The foremost example of this interpretation is Missouri v. Holland.372 There, the United States and Great Britain had entered into a treaty for the protection of migratory birds,373 and Congress had enacted legislation pursuant to the treaty to effectuate it.374 Missouri objected that such regulation was reserved to the states by the Tenth Amendment and that the statute infringed on this reservation, pointing to lower court decisions voiding an earlier act not based on a treaty.375 Noting that treaties “are declared the supreme law of the land,” Justice Holmes for the Court said: “If the treaty is valid there can be no dispute about the validity of the statute under Article I, § 8, as a necessary and proper means to execute the powers of the Government.”376 “It is obvious,” he continued, “that there may be matters of the sharpest exigency for the national well being that an act of Congress could not deal with but that a treaty followed by such an act could, and it is not lightly to be assumed that, in matters requiring national action, ‘a power which must belong to and somewhere reside in every civilized government’ is not to be found.”377 Because the treaty and thus the statute dealt with a matter of national and international concern, the treaty was proper and the statute was “necessary and proper” to effectuate the treaty.


Acts of March 2, 1829, 4 Stat. 359 and of February 24, 1855, 10 Stat. 614. back
See In re Ross, 140 U.S. 453 (1891), where the treaty provisions involved are given. The supplementary legislation, later reenacted at Rev. Stat. 4083–4091, was repealed by the Joint Res. of August 1, 1956, 70 Stat. 774. The validity of the Ross case was subsequently questioned. See Reid v. Covert, 354 U.S. 1, 12, 64, 75 (1957). back
18 U.S.C. §§ 31813195. back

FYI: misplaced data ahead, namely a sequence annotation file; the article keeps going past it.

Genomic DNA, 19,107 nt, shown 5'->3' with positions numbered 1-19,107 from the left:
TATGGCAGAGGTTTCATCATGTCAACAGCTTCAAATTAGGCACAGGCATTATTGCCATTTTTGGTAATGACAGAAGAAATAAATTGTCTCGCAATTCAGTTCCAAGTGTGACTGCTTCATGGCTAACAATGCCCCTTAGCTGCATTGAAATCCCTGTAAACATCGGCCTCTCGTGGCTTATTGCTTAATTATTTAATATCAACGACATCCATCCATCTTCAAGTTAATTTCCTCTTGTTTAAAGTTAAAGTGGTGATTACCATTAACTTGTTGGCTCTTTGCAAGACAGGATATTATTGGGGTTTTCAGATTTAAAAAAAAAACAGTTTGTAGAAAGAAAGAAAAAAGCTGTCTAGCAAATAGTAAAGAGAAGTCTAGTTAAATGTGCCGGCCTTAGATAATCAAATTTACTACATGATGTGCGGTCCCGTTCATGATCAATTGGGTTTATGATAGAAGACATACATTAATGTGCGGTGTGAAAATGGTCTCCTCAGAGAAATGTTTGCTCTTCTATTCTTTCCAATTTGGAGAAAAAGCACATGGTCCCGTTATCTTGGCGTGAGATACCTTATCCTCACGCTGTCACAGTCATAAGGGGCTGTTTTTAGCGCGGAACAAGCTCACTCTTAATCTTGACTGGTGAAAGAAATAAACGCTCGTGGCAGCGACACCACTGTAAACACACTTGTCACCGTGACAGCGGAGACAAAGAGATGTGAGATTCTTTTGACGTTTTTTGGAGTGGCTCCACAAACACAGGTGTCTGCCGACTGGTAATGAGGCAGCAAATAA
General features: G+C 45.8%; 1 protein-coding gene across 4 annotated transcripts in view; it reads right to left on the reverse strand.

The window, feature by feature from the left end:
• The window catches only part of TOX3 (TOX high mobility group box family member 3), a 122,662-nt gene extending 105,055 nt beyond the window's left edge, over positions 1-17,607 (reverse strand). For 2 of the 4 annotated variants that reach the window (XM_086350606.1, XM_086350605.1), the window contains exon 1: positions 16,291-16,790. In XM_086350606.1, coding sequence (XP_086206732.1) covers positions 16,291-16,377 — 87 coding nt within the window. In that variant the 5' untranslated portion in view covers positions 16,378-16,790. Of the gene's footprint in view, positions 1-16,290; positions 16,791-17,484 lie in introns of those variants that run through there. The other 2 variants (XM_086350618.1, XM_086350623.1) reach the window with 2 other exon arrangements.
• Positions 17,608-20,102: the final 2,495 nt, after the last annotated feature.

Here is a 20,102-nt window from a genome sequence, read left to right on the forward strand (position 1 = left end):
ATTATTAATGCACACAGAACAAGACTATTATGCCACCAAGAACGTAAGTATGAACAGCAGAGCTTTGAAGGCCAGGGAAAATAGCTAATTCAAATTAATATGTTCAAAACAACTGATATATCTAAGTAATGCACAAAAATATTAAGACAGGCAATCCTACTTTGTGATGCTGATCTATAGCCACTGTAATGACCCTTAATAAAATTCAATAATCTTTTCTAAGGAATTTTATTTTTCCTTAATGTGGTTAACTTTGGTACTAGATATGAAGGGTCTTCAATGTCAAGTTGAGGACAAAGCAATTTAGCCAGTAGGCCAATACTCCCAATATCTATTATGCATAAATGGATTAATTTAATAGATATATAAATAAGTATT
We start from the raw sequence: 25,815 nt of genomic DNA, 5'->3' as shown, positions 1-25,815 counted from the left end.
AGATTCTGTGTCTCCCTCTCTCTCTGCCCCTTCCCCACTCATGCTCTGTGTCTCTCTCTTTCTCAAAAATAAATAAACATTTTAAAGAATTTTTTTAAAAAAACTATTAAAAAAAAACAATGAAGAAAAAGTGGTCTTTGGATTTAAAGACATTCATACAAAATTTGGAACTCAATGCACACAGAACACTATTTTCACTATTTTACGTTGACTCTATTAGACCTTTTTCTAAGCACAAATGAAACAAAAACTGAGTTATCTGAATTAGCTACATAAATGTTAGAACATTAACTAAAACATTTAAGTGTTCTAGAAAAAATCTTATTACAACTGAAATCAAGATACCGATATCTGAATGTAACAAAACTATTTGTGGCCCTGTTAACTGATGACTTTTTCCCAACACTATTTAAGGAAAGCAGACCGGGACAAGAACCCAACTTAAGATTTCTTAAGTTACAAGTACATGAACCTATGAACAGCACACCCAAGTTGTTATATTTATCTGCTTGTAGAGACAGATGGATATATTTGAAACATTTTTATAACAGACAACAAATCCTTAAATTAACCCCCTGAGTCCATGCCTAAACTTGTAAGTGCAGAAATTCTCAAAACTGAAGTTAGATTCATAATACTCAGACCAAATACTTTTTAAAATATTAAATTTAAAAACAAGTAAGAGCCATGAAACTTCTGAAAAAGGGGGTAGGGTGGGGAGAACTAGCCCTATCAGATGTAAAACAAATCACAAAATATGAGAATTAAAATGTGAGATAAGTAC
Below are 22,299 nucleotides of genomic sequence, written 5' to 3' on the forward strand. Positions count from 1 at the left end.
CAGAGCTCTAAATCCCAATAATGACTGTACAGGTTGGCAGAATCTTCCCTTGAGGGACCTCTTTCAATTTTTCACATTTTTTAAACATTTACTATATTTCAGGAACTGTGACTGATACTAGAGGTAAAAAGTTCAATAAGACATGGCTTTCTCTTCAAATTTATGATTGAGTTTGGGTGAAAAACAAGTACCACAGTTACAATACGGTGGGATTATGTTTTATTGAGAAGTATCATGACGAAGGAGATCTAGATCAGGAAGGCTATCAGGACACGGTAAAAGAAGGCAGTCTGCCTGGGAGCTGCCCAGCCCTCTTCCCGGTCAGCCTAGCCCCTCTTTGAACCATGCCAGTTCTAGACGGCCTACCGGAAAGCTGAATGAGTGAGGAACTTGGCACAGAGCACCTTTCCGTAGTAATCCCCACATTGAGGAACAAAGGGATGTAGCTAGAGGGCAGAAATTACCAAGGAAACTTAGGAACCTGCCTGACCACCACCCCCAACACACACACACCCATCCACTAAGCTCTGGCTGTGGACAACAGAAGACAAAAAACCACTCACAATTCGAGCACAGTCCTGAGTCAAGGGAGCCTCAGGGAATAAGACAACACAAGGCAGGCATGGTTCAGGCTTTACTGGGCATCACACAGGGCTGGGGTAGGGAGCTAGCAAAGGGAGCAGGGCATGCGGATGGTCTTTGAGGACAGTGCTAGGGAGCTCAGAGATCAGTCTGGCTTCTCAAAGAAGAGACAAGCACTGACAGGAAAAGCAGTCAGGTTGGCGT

Baldwin v. Franks, 120 U.S. 678, 683 (1887). back
Neely v. Henkel, 180 U.S. 109, 121 (1901). A different theory is offered by Justice Story in his opinion for the court in Prigg v. Pennsylvania, 41 U.S. (16 Pet.) 539 (1842): “Treaties made between the United States and foreign powers, often contain special provisions, which do not execute themselves, but require the interposition of Congress to carry them into effect, and Congress has constantly, in such cases, legislated on the subject; yet, although the power is given to the executive, with the consent of the senate, to make treaties, the power is nowhere in positive terms conferred upon Congress to make laws to carry the stipulations of treaties into effect. It has been supposed to result from the duty of the national government to fulfill all the obligations of treaties.” Id. at 619. Story was here in quest of arguments to prove that Congress had power to enact a fugitive slave law, which he based on its power “to carry into effect rights expressly given and duties expressly enjoined” by the Constitution. Id. at 618–19. However, the treaty-making power is neither a right nor a duty, but one of the powers “vested by this Constitution in the Government of the United States.” Art. I, § 8, cl. 18. back
252 U.S. 416 (1920). back
39 Stat. 1702 (1916). back
40 Stat. 755 (1918). back
United States v. Shauver, 214 F. 154 (E.D. Ark. 1914); United States v. McCullagh, 221 F. 288 (D. Kan. 1915). The Court did not purport to decide whether those cases were correctly decided. Missouri v. Holland, 252 U.S. 416, 433 (1920). Today, there seems no doubt that Congress’s power under the commerce clause would be deemed more than adequate, but at that time a majority of the Court had a very restrictive view of the commerce power. Cf. Hammer v. Dagenhart, 247 U.S. 251 (1918). back
Missouri v. Holland, 252 U.S. 416, 432 (1920). back
252 U.S. at 433. The internal quotation is from Andrews v. Andrews, 188 U.S. 14, 33 (1903). back